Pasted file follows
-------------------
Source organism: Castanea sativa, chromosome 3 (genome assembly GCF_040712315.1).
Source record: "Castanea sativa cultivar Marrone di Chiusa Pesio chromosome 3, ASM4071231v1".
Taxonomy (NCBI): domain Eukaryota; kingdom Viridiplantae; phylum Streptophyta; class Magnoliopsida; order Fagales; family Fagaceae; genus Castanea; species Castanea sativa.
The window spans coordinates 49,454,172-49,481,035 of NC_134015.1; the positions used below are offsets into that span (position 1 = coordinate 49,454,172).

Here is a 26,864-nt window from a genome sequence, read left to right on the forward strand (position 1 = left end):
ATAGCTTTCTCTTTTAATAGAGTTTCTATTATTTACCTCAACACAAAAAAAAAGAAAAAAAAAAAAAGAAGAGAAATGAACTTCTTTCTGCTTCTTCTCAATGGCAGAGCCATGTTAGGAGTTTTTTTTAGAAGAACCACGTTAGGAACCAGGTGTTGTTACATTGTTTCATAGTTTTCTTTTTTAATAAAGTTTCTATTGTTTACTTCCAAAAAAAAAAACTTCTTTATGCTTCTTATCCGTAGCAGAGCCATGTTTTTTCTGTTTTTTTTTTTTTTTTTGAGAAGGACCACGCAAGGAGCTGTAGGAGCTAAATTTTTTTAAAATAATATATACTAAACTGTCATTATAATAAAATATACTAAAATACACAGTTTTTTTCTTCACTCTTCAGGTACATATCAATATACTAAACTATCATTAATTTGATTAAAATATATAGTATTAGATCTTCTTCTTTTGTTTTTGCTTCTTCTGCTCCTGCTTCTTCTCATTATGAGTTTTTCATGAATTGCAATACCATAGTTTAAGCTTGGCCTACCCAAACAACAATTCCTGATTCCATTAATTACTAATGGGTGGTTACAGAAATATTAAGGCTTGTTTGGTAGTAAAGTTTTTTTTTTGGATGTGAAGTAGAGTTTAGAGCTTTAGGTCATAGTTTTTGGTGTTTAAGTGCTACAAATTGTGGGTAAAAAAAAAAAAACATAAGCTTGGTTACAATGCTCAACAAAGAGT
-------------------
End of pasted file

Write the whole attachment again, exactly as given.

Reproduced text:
Source organism: Castanea sativa, chromosome 3 (genome assembly GCF_040712315.1).
Source record: "Castanea sativa cultivar Marrone di Chiusa Pesio chromosome 3, ASM4071231v1".
Taxonomy (NCBI): domain Eukaryota; kingdom Viridiplantae; phylum Streptophyta; class Magnoliopsida; order Fagales; family Fagaceae; genus Castanea; species Castanea sativa.
The window spans coordinates 49,454,172-49,481,035 of NC_134015.1; the positions used below are offsets into that span (position 1 = coordinate 49,454,172).

Here is a 26,864-nt window from a genome sequence, read left to right on the forward strand (position 1 = left end):
ATAGCTTTCTCTTTTAATAGAGTTTCTATTATTTACCTCAACACAAAAAAAAAGAAAAAAAAAAAAAGAAGAGAAATGAACTTCTTTCTGCTTCTTCTCAATGGCAGAGCCATGTTAGGAGTTTTTTTTAGAAGAACCACGTTAGGAACCAGGTGTTGTTACATTGTTTCATAGTTTTCTTTTTTAATAAAGTTTCTATTGTTTACTTCCAAAAAAAAAAACTTCTTTATGCTTCTTATCCGTAGCAGAGCCATGTTTTTTCTGTTTTTTTTTTTTTTTTTGAGAAGGACCACGCAAGGAGCTGTAGGAGCTAAATTTTTTTAAAATAATATATACTAAACTGTCATTATAATAAAATATACTAAAATACACAGTTTTTTTCTTCACTCTTCAGGTACATATCAATATACTAAACTATCATTAATTTGATTAAAATATATAGTATTAGATCTTCTTCTTTTGTTTTTGCTTCTTCTGCTCCTGCTTCTTCTCATTATGAGTTTTTCATGAATTGCAATACCATAGTTTAAGCTTGGCCTACCCAAACAACAATTCCTGATTCCATTAATTACTAATGGGTGGTTACAGAAATATTAAGGCTTGTTTGGTAGTAAAGTTTTTTTTTTGGATGTGAAGTAGAGTTTAGAGCTTTAGGTCATAGTTTTTGGTGTTTAAGTGCTACAAATTGTGGGTAAAAAAAAAAAAACATAAGCTTGGTTACAATGCTCAACAAAGAGT